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Published 4 August 2020
In Havbell DAC v Harris and Another  IEHC 147, the High Court refused an application for summary judgment and found that the Plaintiff had failed to furnish sufficient details in support of its claim that the monies sought were due and owing by the Defendants. The summary judgment procedure is a form of “fast tracking” and has traditionally been relied upon by creditors as a means of obtaining a court judgment in cases where a debtor does not have any real defence to the claim for the monies owed. This ruling will be highly significant for financial and credit institutions and the strict requirements laid down by the High Court as to proof of the debt claimed should be noted for all future applications for judgment against debtors.
The High Court’s decision in Havbell follows the 2019 Supreme Court ruling in Bank of Ireland Mortgage Bank v O’Malley  IESC 84 which refined the requirements for pleadings in summary judgment proceedings. In O’Malley, The Supreme Court ruled that in judgment proceedings, the court pleadings (a Summary Summons) and affidavit grounding the claim must provide “at least some straightforward account of how the amount said to be due was calculated and whether it includes surcharges and/ or penalties as well as interest.”
The Harris case came before the High Court as an application to amend the Plaintiff’s proceedings in light of the O’Malley decision. The Plaintiff sought to include further particulars of the debt claimed in its Summary Summons – in particular to specify the opening balance on the Defendants’ loan account, the level of interest it was claiming as well as details of credits due against the sums owed. While the High Court permitted the Plaintiff to amend its proceedings to include these further details, it nonetheless proceeded to rule that these were insufficient to entitle the Plaintiff to an Order for Judgment against the Defendants.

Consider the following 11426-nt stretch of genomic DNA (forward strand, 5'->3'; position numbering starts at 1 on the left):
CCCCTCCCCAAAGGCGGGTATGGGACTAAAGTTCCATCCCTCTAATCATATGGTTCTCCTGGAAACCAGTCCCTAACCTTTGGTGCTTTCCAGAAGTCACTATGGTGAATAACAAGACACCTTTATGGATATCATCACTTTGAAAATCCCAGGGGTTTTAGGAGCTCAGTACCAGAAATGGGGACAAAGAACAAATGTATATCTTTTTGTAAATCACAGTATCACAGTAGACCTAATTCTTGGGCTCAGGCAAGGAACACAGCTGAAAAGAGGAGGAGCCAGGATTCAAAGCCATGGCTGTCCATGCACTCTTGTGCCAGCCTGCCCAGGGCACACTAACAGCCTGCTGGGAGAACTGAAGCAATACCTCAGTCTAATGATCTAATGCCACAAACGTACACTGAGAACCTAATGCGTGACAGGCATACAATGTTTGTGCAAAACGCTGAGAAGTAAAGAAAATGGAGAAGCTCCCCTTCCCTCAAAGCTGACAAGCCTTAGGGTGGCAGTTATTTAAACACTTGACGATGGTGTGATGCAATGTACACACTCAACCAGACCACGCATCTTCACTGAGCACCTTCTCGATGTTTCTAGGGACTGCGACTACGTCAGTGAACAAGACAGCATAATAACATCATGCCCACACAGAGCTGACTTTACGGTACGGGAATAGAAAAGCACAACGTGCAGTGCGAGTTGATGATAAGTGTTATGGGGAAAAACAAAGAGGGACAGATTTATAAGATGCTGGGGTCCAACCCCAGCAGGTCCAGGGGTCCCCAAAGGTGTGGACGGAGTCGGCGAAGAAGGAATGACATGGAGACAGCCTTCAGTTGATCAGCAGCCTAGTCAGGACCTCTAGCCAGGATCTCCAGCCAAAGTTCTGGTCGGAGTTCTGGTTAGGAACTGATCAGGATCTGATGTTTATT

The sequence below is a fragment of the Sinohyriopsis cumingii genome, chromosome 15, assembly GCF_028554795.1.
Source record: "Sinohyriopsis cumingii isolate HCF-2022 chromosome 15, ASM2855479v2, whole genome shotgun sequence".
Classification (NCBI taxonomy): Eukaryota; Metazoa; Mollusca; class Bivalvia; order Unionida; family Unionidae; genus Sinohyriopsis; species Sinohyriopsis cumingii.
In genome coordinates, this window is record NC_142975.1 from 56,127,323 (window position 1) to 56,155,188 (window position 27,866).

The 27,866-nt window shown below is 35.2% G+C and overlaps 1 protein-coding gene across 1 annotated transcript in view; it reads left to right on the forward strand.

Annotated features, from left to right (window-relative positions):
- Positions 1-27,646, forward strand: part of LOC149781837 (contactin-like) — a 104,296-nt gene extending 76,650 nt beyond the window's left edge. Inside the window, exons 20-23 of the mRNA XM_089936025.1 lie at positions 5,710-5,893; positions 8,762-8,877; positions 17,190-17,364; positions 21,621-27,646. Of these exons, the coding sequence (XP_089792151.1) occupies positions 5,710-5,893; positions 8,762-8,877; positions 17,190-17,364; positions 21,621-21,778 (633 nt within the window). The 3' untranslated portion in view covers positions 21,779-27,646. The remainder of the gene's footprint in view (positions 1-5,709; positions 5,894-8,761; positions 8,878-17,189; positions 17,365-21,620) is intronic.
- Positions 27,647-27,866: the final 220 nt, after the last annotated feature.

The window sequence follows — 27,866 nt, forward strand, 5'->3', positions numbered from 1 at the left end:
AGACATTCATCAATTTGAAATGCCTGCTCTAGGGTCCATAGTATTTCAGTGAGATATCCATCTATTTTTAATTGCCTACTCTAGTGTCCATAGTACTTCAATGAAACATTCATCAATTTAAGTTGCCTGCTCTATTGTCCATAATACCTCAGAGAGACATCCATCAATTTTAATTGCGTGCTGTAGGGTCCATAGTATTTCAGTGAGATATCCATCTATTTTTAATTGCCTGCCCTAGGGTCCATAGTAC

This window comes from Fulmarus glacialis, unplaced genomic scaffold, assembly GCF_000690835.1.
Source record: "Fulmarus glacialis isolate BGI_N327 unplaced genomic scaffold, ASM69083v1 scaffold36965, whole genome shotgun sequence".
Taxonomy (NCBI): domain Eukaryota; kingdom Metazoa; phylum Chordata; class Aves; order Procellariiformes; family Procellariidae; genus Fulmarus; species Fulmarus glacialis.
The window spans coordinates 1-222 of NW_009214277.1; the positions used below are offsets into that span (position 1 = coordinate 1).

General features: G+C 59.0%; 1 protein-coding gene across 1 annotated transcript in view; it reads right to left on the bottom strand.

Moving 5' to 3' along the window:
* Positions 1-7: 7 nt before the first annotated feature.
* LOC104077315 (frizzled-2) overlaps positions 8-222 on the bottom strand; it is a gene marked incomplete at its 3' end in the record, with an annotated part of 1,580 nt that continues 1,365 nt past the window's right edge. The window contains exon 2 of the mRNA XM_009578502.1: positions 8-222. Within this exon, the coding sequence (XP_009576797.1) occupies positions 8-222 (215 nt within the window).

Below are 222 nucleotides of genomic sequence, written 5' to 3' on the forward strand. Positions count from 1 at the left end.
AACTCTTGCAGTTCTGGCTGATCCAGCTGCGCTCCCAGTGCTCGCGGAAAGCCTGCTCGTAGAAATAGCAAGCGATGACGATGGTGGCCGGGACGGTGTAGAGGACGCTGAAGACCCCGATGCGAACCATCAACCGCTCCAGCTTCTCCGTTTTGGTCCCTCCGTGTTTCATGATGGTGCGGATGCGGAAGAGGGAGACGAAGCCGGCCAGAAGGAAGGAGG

In particular, the Court ruled that the proceedings contained insufficient detail as to how the interest claimed by the Plaintiff had been calculated. All that the Summary Summons did was make reference to the applicable rate of interest as of 26 October 2017. Following the Supreme Court ruling in O’Malley, the High Court noted that there is a requirement to provide specificity as to how interest claimed was calculated. The calculation of interest was not just a matter of evidence but must be specifically referenced in the pleadings themselves or alternatively within an identifiable document in order to sustain a claim for summary judgment. Referencing The Supreme Court’s ruling in Bank of Scotland v Fergus  IESC 91, the High Court noted that the purpose of these obligations is to ensure that debtors have the opportunity to ascertain whether any mistakes may have been made in the calculation of the interest claimed or whether penalties may have been misapplied. If a debtor is to be in a position to interrogate the sums claimed, this requires the interest rate as it varied from time to time to be specified, together with the time periods involved.
The Summary Summons also made general reference to statements of account issued to the Defendants but failed to highlight any identifiable, specific statement. While O’Malley recognised that details of the debt claimed can be provided indirectly by reference to an identified document and did not necessarily have to be pleaded within the body of the Summary Summons, a general plea stating that “the Defendants have been regularly supplied with statements of account” did not suffice.
The Court also found that the Summary Summons did not contain any explanation as to how there was a difference of approximately €120,000 between the opening balance in the statement of account relied upon by the Plaintiff and the level of the sums originally drawn down by the Defendants. Similarly, no explanation was set out in the Summary Summons as to the basis upon which this opening balance had been calculated. In the High Court’s view, these differences had to be explained and explained precisely.
Finally, the High Court noted that the summary judgment application made no reference to the restructuring of the loan facility, which it was common case had commenced as an interest-only loan. As the loan terms had subsequently changed to also provide for the repayment of principal, there was an obligation on the Plaintiff to include these details in its pleadings. In light of these shortcomings, the High Court ruled that the Plaintiff’s judgment application did not contain sufficient particulars of the debt claimed against the Defendants. The High Court therefore held that it would not be appropriate to grant summary judgment in favour of the Plaintiff and directed that the case should be determined by a plenary (fully contested) hearing.
This decision will underscore for financial and credit institutions as well as legal practitioners the importance of ensuring that detailed particulars of debts claimed are pleaded in both the Summary Summons and subsequent affidavit grounding the application for judgment. Should these particulars fall short of the standards specified in the recent case law from the Irish courts, creditors will no longer succeed in obtaining Orders for Judgment on foot of the summary judgment procedure.